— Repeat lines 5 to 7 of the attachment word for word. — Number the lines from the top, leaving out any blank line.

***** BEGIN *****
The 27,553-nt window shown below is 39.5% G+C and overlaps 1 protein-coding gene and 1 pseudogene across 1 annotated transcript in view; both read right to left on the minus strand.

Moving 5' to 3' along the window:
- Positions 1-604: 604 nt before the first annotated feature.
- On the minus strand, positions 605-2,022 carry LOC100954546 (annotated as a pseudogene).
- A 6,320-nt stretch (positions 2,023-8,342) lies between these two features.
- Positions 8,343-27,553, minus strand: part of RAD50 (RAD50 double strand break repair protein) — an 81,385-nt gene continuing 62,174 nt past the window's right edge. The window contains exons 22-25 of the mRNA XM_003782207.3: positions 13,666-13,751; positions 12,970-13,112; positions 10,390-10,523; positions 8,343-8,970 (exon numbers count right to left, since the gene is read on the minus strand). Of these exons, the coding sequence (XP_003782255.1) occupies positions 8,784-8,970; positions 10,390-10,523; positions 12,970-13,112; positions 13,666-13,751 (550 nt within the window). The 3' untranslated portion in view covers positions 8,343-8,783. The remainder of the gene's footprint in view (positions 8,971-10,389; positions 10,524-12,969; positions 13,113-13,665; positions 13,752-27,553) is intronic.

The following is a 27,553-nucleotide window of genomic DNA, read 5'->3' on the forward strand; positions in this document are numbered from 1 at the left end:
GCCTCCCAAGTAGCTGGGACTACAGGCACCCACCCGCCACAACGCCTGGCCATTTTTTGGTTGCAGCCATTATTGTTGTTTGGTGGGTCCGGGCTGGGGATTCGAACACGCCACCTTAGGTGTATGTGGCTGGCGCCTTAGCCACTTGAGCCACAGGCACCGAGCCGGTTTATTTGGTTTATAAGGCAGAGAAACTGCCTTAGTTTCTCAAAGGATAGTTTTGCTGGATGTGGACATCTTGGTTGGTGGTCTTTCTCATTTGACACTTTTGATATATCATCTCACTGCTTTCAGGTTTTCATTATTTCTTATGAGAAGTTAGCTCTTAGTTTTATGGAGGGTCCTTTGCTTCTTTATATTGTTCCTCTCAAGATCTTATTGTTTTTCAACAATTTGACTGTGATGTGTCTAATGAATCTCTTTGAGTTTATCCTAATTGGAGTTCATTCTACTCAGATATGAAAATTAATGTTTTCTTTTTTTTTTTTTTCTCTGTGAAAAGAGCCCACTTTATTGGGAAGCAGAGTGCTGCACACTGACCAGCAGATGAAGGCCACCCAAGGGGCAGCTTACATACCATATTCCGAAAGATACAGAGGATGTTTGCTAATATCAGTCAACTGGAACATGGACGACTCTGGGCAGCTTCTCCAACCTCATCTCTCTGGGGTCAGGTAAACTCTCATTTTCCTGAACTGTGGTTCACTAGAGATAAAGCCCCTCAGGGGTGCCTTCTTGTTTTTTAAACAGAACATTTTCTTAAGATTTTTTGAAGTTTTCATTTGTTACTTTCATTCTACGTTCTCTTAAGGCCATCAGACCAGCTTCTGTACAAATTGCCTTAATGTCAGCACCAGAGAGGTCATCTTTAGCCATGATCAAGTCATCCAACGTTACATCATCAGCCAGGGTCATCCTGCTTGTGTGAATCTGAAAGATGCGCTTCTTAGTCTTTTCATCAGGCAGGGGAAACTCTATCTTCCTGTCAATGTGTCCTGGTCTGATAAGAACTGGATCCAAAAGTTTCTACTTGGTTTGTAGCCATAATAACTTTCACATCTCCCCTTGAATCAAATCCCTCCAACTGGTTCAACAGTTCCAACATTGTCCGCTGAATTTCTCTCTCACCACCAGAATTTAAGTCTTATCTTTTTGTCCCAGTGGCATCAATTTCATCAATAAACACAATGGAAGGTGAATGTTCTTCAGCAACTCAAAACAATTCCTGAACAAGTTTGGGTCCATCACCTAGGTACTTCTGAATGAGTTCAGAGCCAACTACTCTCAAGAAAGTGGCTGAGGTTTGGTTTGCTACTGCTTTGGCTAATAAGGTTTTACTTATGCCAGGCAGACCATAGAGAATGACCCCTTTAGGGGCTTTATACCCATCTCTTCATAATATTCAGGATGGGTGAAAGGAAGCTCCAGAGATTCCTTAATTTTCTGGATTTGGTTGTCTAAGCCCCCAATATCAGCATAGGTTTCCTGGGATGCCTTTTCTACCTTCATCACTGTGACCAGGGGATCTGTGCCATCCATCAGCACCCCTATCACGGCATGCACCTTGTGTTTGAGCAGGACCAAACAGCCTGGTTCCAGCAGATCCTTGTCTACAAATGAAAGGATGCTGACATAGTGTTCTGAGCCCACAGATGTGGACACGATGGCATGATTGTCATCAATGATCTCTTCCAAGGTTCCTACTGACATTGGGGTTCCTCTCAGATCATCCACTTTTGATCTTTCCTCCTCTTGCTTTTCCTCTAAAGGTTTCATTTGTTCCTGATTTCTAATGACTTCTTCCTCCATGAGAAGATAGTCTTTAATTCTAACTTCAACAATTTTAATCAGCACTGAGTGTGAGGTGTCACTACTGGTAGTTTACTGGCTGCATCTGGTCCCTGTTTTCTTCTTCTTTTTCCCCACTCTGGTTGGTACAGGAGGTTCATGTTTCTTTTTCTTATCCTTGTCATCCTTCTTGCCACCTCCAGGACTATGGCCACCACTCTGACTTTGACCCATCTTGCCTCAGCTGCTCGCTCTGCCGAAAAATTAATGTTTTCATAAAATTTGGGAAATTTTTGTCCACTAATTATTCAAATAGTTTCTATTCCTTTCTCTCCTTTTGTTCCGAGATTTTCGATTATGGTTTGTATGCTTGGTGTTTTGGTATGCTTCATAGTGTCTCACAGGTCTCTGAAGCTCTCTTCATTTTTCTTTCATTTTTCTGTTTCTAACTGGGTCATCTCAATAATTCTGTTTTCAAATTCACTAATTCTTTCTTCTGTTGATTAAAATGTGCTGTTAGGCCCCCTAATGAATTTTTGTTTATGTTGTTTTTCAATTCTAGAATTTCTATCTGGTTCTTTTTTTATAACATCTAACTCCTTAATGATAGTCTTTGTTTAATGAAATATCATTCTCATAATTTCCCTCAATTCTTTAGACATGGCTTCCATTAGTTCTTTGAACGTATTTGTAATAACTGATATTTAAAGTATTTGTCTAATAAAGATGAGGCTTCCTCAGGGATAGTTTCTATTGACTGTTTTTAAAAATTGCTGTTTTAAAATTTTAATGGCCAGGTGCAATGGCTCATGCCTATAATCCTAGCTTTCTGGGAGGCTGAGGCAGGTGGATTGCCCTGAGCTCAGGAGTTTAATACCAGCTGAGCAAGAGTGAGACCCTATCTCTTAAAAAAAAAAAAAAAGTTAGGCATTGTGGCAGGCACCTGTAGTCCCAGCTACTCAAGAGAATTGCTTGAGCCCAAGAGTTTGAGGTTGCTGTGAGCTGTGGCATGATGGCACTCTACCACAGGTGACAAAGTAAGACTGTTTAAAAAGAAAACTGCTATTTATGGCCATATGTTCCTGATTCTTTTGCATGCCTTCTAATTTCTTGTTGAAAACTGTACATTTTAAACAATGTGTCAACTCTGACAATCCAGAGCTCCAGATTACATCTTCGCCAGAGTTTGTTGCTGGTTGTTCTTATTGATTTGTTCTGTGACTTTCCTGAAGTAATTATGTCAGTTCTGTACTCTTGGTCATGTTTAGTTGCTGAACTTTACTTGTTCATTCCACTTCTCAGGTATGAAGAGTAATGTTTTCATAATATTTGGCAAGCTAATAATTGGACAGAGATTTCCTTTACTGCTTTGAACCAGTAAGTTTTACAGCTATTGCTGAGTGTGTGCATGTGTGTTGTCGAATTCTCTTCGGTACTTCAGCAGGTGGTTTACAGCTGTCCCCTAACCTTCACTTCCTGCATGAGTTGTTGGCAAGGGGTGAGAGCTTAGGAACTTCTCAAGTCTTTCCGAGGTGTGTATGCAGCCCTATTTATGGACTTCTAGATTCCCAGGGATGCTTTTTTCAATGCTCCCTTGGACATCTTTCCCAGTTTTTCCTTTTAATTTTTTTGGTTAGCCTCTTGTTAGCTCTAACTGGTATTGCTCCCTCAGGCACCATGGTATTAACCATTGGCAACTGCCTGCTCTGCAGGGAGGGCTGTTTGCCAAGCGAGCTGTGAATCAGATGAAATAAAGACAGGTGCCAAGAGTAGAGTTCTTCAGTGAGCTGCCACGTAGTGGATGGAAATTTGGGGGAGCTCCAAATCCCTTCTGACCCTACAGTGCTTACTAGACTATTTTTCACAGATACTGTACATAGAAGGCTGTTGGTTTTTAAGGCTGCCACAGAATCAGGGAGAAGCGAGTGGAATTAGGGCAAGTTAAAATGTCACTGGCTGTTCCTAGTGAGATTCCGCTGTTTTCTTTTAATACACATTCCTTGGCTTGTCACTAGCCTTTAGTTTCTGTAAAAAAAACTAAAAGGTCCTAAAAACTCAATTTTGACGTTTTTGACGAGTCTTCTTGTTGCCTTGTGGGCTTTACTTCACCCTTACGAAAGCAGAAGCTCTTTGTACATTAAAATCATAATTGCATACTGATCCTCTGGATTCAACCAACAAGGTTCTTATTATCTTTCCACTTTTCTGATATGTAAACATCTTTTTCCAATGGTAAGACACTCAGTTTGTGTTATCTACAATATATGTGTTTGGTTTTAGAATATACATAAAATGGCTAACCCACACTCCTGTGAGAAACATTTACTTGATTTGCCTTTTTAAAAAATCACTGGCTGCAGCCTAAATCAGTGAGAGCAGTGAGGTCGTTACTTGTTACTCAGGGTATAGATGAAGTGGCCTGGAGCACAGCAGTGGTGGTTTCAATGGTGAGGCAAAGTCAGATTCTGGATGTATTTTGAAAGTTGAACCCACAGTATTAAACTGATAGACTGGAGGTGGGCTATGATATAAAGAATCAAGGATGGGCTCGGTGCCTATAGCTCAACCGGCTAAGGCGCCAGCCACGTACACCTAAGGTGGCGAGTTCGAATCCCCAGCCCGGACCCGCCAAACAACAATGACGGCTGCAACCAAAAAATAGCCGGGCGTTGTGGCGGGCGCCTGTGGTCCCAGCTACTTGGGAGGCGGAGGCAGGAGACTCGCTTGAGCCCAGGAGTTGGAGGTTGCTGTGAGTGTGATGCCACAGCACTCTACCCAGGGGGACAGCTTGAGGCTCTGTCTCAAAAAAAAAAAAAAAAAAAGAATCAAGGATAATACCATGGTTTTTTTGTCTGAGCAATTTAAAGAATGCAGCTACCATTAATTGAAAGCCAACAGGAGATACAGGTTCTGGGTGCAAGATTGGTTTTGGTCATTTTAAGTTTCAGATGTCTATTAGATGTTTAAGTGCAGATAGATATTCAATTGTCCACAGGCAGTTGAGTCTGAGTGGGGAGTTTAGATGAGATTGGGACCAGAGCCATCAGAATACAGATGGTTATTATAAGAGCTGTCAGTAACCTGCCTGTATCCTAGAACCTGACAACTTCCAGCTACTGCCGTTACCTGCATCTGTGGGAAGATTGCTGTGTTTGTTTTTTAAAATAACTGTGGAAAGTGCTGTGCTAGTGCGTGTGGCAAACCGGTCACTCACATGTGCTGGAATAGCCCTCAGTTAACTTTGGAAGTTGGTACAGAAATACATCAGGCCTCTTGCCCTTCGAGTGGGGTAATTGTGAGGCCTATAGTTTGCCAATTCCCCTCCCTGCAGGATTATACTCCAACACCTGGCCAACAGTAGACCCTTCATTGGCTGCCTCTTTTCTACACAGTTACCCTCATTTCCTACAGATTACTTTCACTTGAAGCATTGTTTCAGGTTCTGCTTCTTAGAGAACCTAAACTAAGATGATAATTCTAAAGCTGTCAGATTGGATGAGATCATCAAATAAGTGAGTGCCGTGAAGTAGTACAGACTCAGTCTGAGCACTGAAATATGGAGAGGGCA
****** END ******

- A 6,320-nt stretch (positions 2,023-8,342) lies between these two features.
- Positions 8,343-27,553, minus strand: part of RAD50 (RAD50 double strand break repair protein) — an 81,385-nt gene continuing 62,174 nt past the window's right edge. The window contains exons 22-25 of the mRNA XM_003782207.3: positions 13,666-13,751; positions 12,970-13,112; positions 10,390-10,523; positions 8,343-8,970 (exon numbers count right to left, since the gene is read on the minus strand). Of these exons, the coding sequence (XP_003782255.1) occupies positions 8,784-8,970; positions 10,390-10,523; positions 12,970-13,112; positions 13,666-13,751 (550 nt within the window). The 3' untranslated portion in view covers positions 8,343-8,783. The remainder of the gene's footprint in view (positions 8,971-10,389; positions 10,524-12,969; positions 13,113-13,665; positions 13,752-27,553) is intronic.

The following is a 27,553-nucleotide window of genomic DNA, read 5'->3' on the forward strand; positions in this document are numbered from 1 at the left end: